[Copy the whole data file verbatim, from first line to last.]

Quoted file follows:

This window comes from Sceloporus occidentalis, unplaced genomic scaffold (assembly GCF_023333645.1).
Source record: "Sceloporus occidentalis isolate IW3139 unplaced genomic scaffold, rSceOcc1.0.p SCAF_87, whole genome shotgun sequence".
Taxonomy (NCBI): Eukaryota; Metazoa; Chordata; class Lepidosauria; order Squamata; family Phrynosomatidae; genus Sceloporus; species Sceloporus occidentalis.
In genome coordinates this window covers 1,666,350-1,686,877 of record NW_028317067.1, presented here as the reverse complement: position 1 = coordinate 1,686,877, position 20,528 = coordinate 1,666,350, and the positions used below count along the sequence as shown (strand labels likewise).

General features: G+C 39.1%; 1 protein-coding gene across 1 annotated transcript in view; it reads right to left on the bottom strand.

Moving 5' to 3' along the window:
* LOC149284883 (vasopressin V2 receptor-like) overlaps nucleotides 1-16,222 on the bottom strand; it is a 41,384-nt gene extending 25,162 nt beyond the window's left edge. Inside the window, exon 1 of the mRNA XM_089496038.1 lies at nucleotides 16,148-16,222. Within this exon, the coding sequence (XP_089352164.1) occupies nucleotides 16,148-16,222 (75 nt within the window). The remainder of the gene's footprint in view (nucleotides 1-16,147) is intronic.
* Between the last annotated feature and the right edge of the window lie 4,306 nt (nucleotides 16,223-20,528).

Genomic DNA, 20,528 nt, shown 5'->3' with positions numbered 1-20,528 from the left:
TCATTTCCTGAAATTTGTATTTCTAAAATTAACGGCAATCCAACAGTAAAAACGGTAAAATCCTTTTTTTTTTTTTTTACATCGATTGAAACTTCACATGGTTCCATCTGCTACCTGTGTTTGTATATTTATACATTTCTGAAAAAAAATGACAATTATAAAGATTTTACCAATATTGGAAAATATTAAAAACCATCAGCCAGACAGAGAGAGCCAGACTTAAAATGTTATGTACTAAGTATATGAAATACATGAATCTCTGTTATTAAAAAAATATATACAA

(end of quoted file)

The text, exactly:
This window comes from Sceloporus occidentalis, unplaced genomic scaffold (assembly GCF_023333645.1).
Source record: "Sceloporus occidentalis isolate IW3139 unplaced genomic scaffold, rSceOcc1.0.p SCAF_87, whole genome shotgun sequence".
Taxonomy (NCBI): Eukaryota; Metazoa; Chordata; class Lepidosauria; order Squamata; family Phrynosomatidae; genus Sceloporus; species Sceloporus occidentalis.
In genome coordinates this window covers 1,666,350-1,686,877 of record NW_028317067.1, presented here as the reverse complement: position 1 = coordinate 1,686,877, position 20,528 = coordinate 1,666,350, and the positions used below count along the sequence as shown (strand labels likewise).

General features: G+C 39.1%; 1 protein-coding gene across 1 annotated transcript in view; it reads right to left on the bottom strand.

Moving 5' to 3' along the window:
* LOC149284883 (vasopressin V2 receptor-like) overlaps nucleotides 1-16,222 on the bottom strand; it is a 41,384-nt gene extending 25,162 nt beyond the window's left edge. Inside the window, exon 1 of the mRNA XM_089496038.1 lies at nucleotides 16,148-16,222. Within this exon, the coding sequence (XP_089352164.1) occupies nucleotides 16,148-16,222 (75 nt within the window). The remainder of the gene's footprint in view (nucleotides 1-16,147) is intronic.
* Between the last annotated feature and the right edge of the window lie 4,306 nt (nucleotides 16,223-20,528).

Genomic DNA, 20,528 nt, shown 5'->3' with positions numbered 1-20,528 from the left:
TCATTTCCTGAAATTTGTATTTCTAAAATTAACGGCAATCCAACAGTAAAAACGGTAAAATCCTTTTTTTTTTTTTTTACATCGATTGAAACTTCACATGGTTCCATCTGCTACCTGTGTTTGTATATTTATACATTTCTGAAAAAAAATGACAATTATAAAGATTTTACCAATATTGGAAAATATTAAAAACCATCAGCCAGACAGAGAGAGCCAGACTTAAAATGTTATGTACTAAGTATATGAAATACATGAATCTCTGTTATTAAAAAAATATATACAA